On Nov. 6, numerous students, alumni, neighbors, and volunteers pulled together for the Legacy Project Build-it Day to plant the foundation for an environmentally conscious future at Calvin Coolidge High School in northwest Washington, D.C. The D.C. Office of Public Education Facilities Modernization (OPEFM) united with several other local and national organizations to help the school generate an outdoor environmental classroom and greenhouse garden.
The school’s greenhouse, constructed in 1938 as part of the original campus, took months of planning and restoration to create a sustainable learning environment for the students. The Legacy Project provided citizens the opportunity to build up the community’s natural outdoor space and provide students with outdoor environmental education.
“A beautiful thing is going on here,” said Terry Goings, a school alumnus who also serves as the school’s parent coordinator, in a press statement. “We understand that the modernization is a few years away, but in the interim this program provides a great outdoor academic space for the students and a huge community asset. Having so many volunteers help improve the appearance of the school is just phenomenal.”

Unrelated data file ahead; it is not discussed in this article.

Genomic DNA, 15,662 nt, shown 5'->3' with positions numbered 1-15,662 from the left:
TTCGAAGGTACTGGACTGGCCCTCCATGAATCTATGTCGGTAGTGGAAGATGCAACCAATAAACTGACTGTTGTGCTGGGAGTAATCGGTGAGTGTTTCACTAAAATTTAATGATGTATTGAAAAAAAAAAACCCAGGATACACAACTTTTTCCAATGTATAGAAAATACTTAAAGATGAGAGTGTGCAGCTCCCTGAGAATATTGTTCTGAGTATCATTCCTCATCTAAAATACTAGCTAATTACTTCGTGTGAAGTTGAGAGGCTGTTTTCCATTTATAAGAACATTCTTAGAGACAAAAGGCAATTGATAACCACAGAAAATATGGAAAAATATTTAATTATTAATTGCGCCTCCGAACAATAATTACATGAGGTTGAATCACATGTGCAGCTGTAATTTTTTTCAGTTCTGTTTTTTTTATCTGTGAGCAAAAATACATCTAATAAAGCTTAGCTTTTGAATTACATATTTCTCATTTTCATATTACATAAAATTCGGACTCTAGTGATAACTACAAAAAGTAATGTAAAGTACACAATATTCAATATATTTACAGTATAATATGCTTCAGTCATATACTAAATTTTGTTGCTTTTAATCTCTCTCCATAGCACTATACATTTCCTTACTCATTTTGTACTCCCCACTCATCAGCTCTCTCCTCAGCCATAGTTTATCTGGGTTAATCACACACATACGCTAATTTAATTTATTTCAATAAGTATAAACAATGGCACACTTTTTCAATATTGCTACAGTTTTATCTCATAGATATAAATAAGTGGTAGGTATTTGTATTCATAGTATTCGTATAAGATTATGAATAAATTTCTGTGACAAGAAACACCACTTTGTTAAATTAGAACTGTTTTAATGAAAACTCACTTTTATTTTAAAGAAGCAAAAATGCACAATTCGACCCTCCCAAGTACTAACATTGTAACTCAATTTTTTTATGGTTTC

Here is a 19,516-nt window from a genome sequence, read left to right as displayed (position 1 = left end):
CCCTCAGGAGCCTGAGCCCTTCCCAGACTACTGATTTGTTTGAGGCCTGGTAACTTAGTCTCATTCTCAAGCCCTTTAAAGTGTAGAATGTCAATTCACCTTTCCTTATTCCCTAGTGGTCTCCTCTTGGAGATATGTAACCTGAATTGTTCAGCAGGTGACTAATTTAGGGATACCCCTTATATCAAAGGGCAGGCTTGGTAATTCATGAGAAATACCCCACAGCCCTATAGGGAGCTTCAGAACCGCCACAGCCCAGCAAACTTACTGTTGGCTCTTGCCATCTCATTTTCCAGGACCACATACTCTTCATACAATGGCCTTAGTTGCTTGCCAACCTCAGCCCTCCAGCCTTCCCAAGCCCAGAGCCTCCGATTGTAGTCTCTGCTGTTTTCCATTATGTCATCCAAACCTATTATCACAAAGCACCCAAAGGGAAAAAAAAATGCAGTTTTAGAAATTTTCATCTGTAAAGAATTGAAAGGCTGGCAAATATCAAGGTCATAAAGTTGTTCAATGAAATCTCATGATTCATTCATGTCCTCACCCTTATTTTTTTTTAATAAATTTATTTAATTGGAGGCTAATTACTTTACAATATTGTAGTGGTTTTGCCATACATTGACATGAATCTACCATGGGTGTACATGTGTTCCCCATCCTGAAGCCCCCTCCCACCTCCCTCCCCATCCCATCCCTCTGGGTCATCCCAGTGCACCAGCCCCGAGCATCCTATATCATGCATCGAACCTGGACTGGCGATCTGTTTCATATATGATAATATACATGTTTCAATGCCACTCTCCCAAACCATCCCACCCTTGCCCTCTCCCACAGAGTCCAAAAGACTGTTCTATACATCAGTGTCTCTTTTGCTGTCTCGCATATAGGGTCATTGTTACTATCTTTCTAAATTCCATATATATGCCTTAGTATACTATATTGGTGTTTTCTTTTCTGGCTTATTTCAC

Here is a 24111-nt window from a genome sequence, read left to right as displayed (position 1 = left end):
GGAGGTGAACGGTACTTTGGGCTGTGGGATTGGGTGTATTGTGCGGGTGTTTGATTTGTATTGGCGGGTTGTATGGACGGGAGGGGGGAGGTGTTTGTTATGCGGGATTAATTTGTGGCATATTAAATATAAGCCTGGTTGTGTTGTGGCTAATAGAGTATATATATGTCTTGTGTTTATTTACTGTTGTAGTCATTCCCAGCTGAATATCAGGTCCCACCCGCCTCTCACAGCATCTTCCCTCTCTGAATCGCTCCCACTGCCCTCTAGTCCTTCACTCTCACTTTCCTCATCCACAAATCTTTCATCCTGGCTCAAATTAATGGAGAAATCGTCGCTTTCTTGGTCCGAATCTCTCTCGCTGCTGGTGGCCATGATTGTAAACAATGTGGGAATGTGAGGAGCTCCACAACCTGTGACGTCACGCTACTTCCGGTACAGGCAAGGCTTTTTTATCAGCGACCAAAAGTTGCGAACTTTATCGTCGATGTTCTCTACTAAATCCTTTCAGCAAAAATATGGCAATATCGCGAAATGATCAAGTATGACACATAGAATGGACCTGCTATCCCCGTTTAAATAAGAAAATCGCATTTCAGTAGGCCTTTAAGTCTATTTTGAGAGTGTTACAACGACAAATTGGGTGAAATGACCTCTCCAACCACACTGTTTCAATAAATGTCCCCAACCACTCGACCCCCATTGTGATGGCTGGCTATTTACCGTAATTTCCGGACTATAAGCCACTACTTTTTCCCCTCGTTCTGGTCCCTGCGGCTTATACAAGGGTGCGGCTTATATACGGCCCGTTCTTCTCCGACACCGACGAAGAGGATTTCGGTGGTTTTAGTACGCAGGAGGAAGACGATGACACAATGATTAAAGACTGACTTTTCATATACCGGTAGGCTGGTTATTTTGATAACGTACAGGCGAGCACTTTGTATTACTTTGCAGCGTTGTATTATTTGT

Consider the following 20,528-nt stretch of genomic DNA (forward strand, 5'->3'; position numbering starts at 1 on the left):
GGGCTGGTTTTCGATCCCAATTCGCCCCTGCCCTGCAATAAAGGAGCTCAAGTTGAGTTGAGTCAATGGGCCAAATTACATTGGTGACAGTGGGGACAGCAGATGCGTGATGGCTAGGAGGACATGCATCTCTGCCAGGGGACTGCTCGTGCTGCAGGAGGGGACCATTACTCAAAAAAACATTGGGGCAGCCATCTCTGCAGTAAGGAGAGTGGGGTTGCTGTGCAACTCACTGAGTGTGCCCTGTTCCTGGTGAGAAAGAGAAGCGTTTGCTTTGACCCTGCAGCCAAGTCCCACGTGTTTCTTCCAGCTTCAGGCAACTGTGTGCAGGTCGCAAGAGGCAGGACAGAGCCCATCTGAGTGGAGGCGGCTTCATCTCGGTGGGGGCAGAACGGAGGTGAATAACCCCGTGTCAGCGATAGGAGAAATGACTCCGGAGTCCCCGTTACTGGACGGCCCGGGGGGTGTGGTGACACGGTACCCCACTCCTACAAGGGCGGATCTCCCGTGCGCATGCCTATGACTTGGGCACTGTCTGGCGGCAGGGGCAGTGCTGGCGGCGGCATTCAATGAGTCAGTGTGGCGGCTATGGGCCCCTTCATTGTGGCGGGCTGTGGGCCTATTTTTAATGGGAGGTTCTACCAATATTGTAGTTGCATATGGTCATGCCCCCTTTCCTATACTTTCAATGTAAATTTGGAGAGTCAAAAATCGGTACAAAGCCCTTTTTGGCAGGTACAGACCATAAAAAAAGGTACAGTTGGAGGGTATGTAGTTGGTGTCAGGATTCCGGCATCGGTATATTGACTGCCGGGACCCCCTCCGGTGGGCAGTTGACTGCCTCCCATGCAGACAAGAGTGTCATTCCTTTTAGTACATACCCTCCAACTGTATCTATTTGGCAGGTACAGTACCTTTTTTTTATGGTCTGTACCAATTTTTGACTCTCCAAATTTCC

Volunteers from the various organizations graded and planted garden beds, trees donated by the Casey Trees Foundation and prepared rain and wetland gardens. OPEFM and other participants also rebuilt portions of the greenhouse project and other site amenities like paths, planting beds and underground drainage.
“Hands-on work is the purest means of introduction to the building industry,” said Trisha Grant, executive director at ACE Mentor Program of the Greater Washington Metropolitan Area, in a news release. “This will be a very memorable project for our youth.”
In addition to the Legacy Project and Calvin Coolidge students, members of the American Society of Landscape Architects’ Potomac Chapter (ASLA-PC), the Architecture, Construction and Engineering Mentor Program of Greater Washington (ACE), the National Society of Black Engineers (NSBE), hundreds of volunteers and over 50 donors participated in the restoration. In addition, Ward 4 Councilmember Muriel Bowser joined in on the day of innovation and excitement and was able to witness the design work while encouraging the community to stay involved with the project.